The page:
How Will We Know We’re OK?

It won’t be because taxes are reduced. It won’t be because the national debt goes down. It won’t be because the rich got richer.

It will be because everyone who works is able to live reasonably well on what they earn. It will be because there are few reasons for our children to go to one school versus another. It will be because everyplace is reasonably safe from criminal activity. It will be because when you are sick, you can get treatment, no matter how little you earn.

It won’t be because taxes are reduced,
the debt goes down, or the rich got richer.

All these important things are of particular concern to the large cluster of people at the lower end of the pay scale, which is where we should put our attention. Instead, we pay a lot of attention to interest rates, Gross Domestic Product, deficits, and tax breaks for the rich and for multi-billion-dollar corporations. Oxfam tells us that the wealthiest 100 on the planet could end abject poverty among the remaining 7-billion several times over. Seven billion. That tells us how extremely unbalanced wealth has become. Extreme wealth for a few diminishes crucial basic wealth for everyone else, which is why our inequality has risen in tandem with super-wealth, both worldwide and here at home.

GDP means nothing. It’s just how much money is spent, with no values assigned to what it is spent on. The grinding of our mega-war machine improves the GDP, but diminishes the quality of life for everyone not directly profiting from it.

The only way to measure our wellbeing is to consider the people, especially the low income earners. The money in our pocket is only part of it. Everyone needs a certain minimum income if they are not to be miserable, but beyond that, money doesn’t play a major role in life satisfactions. This is why our inequality is inexcusable. There are other things. Things like family and community, like sharing the great variety that life has to offer, such as good food, love, art and entertainment, and the opportunity to experience new and interesting things. These are the things that are missing for the poor, not expensive cars and designer clothing. Instead, their lives are characterized by endless stress, continual setbacks, and few enjoyments.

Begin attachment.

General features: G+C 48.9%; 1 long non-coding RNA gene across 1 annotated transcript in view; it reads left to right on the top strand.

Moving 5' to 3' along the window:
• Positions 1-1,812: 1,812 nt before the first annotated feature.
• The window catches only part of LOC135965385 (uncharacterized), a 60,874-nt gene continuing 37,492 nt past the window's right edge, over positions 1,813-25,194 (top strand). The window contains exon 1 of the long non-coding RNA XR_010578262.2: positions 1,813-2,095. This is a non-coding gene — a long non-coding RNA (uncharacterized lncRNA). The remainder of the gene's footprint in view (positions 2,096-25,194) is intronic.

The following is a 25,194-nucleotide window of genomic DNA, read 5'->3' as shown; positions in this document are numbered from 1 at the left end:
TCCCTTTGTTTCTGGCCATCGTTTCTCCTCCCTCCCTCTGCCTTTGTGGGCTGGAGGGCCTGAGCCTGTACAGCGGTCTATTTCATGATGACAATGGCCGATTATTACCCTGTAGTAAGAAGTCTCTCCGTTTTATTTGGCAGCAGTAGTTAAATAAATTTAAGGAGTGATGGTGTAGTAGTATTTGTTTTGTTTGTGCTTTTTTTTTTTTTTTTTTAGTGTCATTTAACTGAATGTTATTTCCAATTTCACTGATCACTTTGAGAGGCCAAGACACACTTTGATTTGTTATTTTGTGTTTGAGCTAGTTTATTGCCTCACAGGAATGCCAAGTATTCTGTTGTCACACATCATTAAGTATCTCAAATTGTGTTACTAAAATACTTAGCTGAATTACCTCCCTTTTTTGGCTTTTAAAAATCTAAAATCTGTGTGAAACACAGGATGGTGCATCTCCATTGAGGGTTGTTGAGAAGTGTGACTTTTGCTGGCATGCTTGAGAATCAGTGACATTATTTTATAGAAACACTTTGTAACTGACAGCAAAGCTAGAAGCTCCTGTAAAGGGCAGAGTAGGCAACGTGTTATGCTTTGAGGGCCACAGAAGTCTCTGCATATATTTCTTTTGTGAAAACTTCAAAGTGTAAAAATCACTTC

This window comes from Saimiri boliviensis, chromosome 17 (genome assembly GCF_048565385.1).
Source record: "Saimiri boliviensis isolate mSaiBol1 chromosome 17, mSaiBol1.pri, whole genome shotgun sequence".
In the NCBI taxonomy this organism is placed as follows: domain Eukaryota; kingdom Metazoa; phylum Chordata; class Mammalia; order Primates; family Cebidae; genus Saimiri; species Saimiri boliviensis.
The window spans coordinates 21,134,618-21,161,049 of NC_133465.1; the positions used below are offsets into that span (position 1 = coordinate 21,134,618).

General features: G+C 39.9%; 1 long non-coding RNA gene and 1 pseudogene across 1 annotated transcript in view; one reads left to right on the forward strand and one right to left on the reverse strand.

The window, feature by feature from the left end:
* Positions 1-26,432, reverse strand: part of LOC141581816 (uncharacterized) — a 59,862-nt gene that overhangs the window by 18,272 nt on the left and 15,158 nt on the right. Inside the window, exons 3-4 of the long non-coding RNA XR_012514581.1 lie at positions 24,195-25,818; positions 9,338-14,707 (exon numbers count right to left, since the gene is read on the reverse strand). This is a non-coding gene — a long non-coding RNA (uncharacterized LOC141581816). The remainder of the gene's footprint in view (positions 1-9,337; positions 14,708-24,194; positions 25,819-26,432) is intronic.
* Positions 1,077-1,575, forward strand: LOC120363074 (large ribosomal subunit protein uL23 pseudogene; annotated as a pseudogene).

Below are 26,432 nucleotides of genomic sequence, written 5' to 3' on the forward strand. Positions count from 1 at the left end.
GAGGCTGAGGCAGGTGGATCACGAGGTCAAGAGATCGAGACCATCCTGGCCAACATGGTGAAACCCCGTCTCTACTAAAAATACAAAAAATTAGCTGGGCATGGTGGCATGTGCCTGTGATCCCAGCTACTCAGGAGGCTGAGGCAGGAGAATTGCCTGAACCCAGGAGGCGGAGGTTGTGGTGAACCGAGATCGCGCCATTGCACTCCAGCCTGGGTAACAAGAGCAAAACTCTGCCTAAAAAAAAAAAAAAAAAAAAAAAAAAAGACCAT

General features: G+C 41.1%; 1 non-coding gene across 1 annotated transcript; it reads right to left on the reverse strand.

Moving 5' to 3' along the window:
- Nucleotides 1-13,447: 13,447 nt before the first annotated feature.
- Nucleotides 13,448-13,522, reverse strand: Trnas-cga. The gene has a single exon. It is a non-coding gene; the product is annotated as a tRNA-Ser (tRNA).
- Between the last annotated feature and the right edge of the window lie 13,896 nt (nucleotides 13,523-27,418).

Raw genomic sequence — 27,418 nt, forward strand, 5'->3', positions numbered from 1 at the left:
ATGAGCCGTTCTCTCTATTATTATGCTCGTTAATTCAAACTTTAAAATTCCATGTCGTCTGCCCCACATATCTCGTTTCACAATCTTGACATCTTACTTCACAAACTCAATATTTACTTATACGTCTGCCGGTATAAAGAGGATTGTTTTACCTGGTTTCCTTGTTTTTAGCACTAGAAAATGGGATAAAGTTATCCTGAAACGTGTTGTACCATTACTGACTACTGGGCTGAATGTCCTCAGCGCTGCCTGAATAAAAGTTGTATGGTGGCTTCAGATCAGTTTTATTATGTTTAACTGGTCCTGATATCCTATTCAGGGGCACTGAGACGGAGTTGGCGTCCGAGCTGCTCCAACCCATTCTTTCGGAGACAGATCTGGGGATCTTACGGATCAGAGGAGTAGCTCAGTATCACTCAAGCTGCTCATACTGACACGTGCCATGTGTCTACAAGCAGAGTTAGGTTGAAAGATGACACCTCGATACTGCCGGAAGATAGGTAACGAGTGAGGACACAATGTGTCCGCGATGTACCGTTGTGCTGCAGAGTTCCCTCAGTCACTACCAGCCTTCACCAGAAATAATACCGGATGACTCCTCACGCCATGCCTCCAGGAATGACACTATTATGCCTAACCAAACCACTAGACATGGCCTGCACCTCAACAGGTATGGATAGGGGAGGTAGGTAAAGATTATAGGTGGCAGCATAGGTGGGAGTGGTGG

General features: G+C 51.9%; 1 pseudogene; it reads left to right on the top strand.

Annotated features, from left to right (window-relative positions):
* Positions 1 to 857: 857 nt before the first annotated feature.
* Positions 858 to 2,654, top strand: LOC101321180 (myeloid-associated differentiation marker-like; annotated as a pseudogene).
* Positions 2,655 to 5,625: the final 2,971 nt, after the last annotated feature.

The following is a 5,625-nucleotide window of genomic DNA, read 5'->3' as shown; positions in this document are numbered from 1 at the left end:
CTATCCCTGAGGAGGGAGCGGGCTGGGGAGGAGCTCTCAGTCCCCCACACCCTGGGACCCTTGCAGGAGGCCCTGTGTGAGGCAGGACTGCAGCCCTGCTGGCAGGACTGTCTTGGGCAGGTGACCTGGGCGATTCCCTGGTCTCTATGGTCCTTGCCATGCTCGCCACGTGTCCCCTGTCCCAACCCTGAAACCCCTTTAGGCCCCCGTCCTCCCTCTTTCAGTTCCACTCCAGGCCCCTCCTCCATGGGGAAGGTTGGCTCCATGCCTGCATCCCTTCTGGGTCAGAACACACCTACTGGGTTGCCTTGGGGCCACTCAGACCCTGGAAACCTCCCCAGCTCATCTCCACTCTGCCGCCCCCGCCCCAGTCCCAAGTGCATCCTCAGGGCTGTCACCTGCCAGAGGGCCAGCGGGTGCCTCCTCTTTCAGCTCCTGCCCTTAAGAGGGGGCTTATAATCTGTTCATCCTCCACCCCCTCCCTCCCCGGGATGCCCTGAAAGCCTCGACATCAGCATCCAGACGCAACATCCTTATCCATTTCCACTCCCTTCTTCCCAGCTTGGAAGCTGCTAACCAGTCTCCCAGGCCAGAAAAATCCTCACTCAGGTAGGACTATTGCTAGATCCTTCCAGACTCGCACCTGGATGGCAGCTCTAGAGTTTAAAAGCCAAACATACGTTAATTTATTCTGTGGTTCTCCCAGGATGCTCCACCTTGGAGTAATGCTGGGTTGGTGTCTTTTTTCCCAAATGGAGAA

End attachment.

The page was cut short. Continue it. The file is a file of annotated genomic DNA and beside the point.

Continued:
Beyond a certain minimum,
money doesn’t play a major role in life satisfactions.

Access to routine health care, opportunity for education and work, and enough income to save a bit for retirement are not luxuries. They should be part of everyone’s life, and if we question whether we’re OK and find that they aren’t available to everyone, then the answer is no. And the answer is no.

Life should not be excessively stressful. We shouldn’t be constantly worried that we’ll be fired from our low-wage job, with little chance of finding another. That we’ll lose our home. We shouldn’t be worried that there won’t be enough to eat before the next paycheck. We shouldn’t be constantly worried that we will be mugged or shot. If we are OK, we’ll have only the normal stresses of family life, school, and work, and those are quite enough.

Published in: on 2013/02/02 at 12:49 pm  Comments (1)  
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One CommentLeave a comment

  1. Paragraph 2 pretty well sums up Australia


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